Rowlett Police Investigating Stray Bullets - Dallas News | myFOXdfw.com

Rowlett Police Investigating Stray Bullets

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Rowlett police were called to two North Texas homes Monday night after owners complained their homes were hit by bullets. It is not the first time something like this has happened in the Rowlett neighborhood.

The calls came in just minutes apart about bullets ripping through walls and ceilings.

"That is where it came in," David Bowman said pointing to the ceiling of his son's bedroom. "Best as I can tell it hit here on the carpet and then the door frame."

David and Janine Bowman found a bullet in their son's closet. It appeared to be a rifle bullet, more than an inch long.

"I was just freaking out," said Janine Bowman. "Kids play here."

The Bowman's were downstairs eating dinner when they heard something loud. They didn't see anything until later. David noticed the ceiling. The Bowman's called 911 and were surprised to learn they were the second call.

"They came to us from the first call," said David Bowman. "They showed us the bullet from the first one and it was the same, exact bullet from what we found."

It is not the first time people in this neighborhood have complained about stray bullets.

In June 2010, Mike Domin was hit by a stray bullet while working in his back yard.

"Just felt a wap in my back," Mike Domin said.

He was rushed to the hospital and spent six days in intensive care.

Domin believes the bullet that hit him came from the Garland Public Shooting Range. He is suing the range and owner James Day. Day has denied liability. He claims a bullet cannot travel that far.

The Garland range sits on 26 acres off Pleasant Valley Road. From a satellite map, it is almost a straight line between the firing line and Domin's yard. It is about 1 to 1.2 miles. The Bowman's house is two blocks away and the other home hit last night is just two houses away from Domin's on the same street.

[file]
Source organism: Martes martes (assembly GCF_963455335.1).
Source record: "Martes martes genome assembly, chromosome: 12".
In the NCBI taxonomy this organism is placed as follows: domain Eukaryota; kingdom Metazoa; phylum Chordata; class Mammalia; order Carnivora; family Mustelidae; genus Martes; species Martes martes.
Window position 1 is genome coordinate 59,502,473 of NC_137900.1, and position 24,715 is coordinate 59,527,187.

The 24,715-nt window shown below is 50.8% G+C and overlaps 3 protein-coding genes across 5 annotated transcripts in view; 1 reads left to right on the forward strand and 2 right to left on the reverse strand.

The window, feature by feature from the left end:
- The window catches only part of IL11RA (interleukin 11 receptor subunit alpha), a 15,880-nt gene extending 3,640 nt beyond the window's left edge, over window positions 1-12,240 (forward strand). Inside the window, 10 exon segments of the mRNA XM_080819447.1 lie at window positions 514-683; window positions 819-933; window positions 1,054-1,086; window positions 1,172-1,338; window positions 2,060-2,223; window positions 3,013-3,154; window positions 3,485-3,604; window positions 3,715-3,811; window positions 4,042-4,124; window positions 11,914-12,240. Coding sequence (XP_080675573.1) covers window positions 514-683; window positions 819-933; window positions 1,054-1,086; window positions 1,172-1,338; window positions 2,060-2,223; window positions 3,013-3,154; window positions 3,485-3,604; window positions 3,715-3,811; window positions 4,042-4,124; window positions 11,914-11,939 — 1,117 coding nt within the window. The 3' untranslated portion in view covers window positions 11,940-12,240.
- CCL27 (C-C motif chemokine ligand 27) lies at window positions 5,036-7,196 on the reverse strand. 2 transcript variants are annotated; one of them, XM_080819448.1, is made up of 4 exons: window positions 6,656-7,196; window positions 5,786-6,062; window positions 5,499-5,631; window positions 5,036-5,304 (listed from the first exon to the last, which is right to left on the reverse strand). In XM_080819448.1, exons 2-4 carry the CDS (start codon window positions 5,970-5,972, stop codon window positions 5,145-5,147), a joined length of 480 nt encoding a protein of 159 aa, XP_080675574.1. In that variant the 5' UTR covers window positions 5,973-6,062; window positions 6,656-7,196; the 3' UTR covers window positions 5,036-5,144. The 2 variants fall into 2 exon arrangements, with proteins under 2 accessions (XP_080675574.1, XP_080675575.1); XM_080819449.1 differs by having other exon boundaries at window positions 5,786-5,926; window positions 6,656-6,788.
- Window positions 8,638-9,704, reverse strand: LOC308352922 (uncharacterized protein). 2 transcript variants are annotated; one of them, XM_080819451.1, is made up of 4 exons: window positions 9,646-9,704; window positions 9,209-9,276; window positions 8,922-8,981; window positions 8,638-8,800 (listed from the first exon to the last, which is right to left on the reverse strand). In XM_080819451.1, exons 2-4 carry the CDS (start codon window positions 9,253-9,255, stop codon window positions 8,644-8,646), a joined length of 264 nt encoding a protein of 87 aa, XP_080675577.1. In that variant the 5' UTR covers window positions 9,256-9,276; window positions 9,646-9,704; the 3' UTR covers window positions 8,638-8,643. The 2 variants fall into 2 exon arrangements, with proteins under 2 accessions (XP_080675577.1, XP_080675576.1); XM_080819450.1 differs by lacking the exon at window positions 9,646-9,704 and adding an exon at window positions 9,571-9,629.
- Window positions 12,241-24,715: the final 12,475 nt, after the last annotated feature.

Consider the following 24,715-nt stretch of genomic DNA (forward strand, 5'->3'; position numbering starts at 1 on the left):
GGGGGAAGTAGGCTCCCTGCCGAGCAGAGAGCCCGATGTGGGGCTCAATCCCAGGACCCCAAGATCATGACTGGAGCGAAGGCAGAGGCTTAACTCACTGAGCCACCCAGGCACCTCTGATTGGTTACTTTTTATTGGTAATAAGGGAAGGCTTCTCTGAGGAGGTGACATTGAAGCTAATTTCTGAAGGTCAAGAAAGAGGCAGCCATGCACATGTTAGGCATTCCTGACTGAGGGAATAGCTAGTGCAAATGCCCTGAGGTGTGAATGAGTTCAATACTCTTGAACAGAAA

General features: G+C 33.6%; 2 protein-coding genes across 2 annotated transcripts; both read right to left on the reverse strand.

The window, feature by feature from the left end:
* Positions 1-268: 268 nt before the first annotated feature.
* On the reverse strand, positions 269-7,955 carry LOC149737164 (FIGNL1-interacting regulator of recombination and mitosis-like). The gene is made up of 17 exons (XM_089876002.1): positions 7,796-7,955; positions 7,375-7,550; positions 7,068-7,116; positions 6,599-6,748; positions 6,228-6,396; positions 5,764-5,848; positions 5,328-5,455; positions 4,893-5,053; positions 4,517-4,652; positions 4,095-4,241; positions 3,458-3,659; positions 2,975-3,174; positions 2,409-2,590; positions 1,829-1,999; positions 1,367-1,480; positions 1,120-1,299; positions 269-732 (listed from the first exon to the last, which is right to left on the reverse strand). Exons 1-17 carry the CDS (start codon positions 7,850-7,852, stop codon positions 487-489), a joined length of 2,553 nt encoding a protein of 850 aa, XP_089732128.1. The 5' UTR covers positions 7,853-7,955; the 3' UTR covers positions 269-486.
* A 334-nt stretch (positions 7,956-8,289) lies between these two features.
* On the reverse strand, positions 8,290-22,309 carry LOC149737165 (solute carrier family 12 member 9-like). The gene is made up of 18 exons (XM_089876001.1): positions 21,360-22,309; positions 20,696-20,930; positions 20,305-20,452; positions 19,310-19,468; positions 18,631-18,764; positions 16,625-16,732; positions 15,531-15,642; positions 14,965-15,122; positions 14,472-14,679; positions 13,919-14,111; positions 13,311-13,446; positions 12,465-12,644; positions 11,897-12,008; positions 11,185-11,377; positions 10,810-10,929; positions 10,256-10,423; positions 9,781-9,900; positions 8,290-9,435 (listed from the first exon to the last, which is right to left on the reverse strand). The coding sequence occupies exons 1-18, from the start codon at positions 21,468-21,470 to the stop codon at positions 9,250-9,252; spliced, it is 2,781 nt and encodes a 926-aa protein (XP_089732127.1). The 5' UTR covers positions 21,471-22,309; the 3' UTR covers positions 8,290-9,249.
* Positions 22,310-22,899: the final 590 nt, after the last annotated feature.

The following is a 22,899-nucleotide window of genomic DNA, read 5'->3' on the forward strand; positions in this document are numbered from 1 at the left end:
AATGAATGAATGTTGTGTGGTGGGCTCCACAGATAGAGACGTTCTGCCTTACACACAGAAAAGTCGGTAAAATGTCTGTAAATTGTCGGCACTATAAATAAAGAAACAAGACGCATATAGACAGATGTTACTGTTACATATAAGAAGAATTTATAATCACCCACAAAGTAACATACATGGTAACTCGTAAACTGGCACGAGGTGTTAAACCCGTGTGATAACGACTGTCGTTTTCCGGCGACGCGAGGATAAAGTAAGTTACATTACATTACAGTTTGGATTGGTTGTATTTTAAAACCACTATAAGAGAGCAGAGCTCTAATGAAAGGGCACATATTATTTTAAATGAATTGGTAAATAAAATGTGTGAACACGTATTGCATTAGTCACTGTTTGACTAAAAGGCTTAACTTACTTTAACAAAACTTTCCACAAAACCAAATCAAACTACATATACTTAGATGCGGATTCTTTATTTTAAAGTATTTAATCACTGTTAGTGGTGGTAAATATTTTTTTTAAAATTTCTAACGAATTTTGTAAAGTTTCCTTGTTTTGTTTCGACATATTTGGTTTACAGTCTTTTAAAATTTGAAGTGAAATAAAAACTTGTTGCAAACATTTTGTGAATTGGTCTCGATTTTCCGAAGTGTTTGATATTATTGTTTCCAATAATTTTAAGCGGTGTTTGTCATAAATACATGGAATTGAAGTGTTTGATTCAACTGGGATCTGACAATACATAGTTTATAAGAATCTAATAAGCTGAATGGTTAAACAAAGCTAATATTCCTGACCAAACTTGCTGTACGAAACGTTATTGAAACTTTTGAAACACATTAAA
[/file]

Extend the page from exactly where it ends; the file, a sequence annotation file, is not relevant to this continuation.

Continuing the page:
FOX 4 went back to the range on Tuesday looking for the owner. He was out of town.

"It did not come from our place. I talked to my range safety officer and only two people were shooting .22 rifles on the range last night. They don't go that far, they won't go that far," he told FOX 4 by phone.

A Rowlett police investigator determined that the round that struck Domin originated from a weapon fired from the range, but no criminal charges were ever filed because they couldn't determine who fired the shot.

Now Rowlett police are investigating these latest two incidents as a "serious threat to the safety of our citizens."

Rowlett won't comment as to whether it is investigating the range this time.

The Bowman's believe the bullet came from the range. They are just grateful no one was in the bedroom when the bullet ripped through the ceiling.

"They are not going to be allowed in here until the range is closed," said Janine Bowman. "I am concerned. The idea of something like that happening scares the heck out of me. It is a mother's worst nightmare."

City officials cannot regulate gun ranges because of a new law that just took effect in September. It strips a local governments control over a range.

Domin's case is set for trial in April.
 

 

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